By Dawn Van Dyke, communications manager

Despite all the attractions rural living offers: a slower pace, friendly neighbors, fresh food, affordable housing is scarce.

According to a recent article, rural communities, which continue to struggle after the Great Recession, face a whole host of challenges to provide housing residents can actually afford to live in. Investors aren’t building new homes and existing homes often aren’t well maintained. That means even if a home has a reasonable purchase price, it often requires substantial work, which costs money. On the flip side, rural communities with available, affordable homes often lack employment opportunities.

Contributing to the problem in rural communities: lower wages, lower property values and fewer banks willing to make home loans. Even during the housing boom between 2003 and 2010, 56 percent of rural mortgage applications were declined.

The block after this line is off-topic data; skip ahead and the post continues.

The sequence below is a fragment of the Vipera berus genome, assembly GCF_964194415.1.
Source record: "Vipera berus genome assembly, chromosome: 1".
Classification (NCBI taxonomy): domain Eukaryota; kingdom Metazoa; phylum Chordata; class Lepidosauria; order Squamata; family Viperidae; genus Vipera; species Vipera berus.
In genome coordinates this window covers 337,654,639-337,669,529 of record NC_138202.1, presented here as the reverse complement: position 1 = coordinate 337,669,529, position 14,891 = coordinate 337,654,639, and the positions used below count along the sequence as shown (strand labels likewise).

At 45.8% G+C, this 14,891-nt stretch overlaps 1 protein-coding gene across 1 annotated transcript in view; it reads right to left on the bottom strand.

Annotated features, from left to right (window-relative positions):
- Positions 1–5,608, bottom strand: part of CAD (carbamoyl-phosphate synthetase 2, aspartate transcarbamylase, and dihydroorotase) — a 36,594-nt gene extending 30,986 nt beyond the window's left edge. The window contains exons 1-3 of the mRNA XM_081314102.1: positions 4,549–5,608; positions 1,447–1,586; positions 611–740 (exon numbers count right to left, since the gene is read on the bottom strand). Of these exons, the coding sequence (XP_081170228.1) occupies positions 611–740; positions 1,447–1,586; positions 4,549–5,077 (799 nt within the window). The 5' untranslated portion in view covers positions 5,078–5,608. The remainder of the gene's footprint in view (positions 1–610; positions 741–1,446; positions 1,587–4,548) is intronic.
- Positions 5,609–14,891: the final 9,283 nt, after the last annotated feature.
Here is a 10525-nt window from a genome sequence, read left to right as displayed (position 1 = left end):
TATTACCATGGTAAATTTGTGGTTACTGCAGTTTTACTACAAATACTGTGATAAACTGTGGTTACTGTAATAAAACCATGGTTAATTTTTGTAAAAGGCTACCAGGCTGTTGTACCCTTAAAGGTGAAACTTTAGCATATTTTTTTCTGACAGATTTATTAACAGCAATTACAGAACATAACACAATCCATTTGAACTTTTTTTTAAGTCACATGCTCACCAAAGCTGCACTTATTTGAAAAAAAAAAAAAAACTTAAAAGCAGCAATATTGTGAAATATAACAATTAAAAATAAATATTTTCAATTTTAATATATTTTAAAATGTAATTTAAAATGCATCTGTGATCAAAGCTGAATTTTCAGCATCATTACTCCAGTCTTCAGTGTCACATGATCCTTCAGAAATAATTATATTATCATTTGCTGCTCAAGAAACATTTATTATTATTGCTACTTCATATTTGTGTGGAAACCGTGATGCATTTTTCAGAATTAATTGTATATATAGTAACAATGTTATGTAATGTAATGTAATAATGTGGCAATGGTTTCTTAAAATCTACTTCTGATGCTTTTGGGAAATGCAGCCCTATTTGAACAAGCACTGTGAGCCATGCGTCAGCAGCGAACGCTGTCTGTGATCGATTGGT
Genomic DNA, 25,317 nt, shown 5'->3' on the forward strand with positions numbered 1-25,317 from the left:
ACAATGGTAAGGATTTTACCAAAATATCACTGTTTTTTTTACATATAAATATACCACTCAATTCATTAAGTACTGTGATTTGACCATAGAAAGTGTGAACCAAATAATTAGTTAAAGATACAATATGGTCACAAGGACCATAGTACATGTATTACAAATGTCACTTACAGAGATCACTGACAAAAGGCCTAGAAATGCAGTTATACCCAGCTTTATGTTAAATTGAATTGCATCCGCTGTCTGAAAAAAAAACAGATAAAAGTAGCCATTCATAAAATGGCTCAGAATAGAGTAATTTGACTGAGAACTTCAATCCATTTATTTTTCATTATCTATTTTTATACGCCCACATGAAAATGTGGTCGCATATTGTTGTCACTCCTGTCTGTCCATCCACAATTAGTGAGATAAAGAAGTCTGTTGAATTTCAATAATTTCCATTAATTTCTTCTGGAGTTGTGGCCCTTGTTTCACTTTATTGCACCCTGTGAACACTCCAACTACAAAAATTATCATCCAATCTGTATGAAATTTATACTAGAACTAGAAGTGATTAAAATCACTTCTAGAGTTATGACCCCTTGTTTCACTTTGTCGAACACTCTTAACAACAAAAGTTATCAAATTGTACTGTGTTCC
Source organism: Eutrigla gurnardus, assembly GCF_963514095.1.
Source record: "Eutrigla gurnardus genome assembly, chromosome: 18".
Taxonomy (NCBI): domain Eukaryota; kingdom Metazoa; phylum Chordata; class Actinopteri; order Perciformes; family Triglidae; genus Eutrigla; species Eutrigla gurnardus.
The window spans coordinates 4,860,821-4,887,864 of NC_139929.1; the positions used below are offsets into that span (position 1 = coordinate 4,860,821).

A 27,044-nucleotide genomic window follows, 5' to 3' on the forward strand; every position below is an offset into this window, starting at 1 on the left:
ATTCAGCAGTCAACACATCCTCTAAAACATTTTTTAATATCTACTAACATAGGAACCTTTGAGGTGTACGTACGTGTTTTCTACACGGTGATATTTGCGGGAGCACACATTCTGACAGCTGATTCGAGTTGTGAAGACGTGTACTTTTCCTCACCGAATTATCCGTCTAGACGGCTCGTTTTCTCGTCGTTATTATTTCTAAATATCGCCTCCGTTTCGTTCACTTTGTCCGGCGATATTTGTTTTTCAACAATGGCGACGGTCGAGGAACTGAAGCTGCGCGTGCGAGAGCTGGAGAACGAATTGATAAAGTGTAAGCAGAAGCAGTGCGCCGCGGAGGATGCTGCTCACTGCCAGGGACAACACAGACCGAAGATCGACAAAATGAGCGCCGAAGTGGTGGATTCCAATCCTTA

Government supported programs, such as the U.S. Department of Agriculture Mutual Self-Help Housing Program offers opportunities for low-income homeownership, but funding continues to be at risk, especially in the current Administration’s budget.

‘”But such housing assistance programs are few and far between in rural America,” Lisa Pruitt, a law professor at the University of California, Davis, who specializes in rural poverty told “It often makes it very hard for families to crawl out of poverty.”’

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